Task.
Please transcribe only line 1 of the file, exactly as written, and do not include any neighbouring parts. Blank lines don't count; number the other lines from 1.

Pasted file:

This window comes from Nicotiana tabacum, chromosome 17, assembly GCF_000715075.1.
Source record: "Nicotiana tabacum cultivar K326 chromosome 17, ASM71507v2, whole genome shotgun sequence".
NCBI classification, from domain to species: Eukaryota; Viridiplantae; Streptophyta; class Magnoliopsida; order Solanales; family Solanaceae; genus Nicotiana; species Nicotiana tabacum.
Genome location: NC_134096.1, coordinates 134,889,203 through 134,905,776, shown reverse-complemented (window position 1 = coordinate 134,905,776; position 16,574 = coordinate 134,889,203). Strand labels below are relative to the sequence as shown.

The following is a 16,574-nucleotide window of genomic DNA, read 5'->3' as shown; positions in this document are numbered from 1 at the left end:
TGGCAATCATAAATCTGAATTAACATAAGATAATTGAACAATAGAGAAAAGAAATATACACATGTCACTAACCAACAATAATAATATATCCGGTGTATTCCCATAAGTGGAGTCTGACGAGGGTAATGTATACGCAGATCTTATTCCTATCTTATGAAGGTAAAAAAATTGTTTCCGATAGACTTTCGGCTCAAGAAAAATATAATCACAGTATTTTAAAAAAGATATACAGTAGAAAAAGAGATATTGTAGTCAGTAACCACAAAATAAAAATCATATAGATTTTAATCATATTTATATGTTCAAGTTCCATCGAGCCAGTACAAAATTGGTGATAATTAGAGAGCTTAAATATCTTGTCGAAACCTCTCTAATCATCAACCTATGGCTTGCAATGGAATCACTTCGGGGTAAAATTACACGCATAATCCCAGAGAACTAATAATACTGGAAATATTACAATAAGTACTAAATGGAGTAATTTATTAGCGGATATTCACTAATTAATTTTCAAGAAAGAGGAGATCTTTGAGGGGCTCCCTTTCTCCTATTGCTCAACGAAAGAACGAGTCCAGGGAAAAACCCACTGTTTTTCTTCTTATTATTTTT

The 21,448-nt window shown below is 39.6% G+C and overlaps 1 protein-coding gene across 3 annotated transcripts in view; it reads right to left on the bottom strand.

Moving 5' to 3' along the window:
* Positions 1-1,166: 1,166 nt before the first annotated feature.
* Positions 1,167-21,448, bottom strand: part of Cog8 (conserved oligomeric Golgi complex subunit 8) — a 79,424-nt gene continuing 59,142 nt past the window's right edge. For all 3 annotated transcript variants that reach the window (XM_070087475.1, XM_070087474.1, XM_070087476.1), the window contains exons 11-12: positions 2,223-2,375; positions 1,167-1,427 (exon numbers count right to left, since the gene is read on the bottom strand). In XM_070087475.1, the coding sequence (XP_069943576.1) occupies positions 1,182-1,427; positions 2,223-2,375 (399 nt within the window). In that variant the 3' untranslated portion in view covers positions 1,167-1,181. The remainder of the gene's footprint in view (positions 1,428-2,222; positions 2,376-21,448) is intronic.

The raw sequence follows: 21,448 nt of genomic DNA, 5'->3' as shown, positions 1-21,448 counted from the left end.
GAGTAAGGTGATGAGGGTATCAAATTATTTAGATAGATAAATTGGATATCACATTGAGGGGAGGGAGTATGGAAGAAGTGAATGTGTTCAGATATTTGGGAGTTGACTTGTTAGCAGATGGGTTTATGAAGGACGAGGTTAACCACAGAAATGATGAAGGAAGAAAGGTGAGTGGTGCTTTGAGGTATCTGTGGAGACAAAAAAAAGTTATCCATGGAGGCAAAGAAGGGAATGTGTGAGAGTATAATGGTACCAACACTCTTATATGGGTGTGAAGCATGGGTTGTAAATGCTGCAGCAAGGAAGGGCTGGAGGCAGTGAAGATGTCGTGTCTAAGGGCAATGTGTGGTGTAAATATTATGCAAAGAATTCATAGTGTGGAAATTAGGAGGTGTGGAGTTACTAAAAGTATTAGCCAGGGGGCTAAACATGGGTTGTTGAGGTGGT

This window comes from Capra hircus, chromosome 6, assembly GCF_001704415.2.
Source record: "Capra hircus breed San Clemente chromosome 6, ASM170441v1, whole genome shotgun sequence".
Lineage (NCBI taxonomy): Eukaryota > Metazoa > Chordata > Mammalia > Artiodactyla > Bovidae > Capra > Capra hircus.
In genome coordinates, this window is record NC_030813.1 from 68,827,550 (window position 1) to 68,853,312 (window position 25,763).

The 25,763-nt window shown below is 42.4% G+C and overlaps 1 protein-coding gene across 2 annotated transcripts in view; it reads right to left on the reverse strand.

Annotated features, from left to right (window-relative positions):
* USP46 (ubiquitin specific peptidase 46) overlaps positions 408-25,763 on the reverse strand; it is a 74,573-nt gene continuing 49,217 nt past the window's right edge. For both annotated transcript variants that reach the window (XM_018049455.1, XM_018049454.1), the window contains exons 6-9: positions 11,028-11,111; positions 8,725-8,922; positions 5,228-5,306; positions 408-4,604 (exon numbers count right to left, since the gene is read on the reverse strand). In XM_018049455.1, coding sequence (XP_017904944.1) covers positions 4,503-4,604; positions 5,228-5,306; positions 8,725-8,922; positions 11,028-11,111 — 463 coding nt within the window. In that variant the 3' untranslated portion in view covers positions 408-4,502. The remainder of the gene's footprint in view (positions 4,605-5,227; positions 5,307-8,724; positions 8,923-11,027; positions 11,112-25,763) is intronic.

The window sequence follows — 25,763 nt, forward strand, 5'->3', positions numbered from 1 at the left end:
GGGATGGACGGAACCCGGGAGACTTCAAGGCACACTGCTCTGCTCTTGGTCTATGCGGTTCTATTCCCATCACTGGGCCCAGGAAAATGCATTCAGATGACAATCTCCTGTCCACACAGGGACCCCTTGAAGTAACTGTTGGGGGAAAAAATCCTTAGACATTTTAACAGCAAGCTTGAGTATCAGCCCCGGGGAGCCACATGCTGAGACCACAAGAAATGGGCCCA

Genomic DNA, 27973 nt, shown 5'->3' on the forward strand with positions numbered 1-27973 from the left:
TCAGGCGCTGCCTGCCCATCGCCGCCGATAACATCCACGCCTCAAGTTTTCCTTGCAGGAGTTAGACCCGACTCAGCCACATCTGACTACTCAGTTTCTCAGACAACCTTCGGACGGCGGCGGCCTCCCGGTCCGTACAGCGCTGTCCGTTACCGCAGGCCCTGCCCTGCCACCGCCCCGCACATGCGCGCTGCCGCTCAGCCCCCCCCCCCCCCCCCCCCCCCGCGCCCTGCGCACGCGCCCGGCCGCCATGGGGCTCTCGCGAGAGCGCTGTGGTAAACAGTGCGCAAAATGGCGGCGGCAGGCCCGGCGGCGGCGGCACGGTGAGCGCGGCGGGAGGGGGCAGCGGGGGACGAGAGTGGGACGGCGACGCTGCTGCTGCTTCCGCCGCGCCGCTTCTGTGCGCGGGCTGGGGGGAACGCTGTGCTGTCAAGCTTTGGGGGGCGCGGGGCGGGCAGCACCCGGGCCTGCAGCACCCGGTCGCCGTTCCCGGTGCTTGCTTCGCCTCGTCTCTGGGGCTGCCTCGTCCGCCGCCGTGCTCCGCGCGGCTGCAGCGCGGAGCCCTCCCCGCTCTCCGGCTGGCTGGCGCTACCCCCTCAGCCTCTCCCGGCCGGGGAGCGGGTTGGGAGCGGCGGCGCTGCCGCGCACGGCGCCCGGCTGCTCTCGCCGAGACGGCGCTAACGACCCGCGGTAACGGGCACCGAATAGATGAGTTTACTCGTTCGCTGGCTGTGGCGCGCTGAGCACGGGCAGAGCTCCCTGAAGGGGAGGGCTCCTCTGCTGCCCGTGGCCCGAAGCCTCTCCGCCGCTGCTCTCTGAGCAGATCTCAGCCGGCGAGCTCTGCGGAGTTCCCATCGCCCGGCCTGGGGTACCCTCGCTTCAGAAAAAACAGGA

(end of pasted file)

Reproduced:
This window comes from Nicotiana tabacum, chromosome 17, assembly GCF_000715075.1.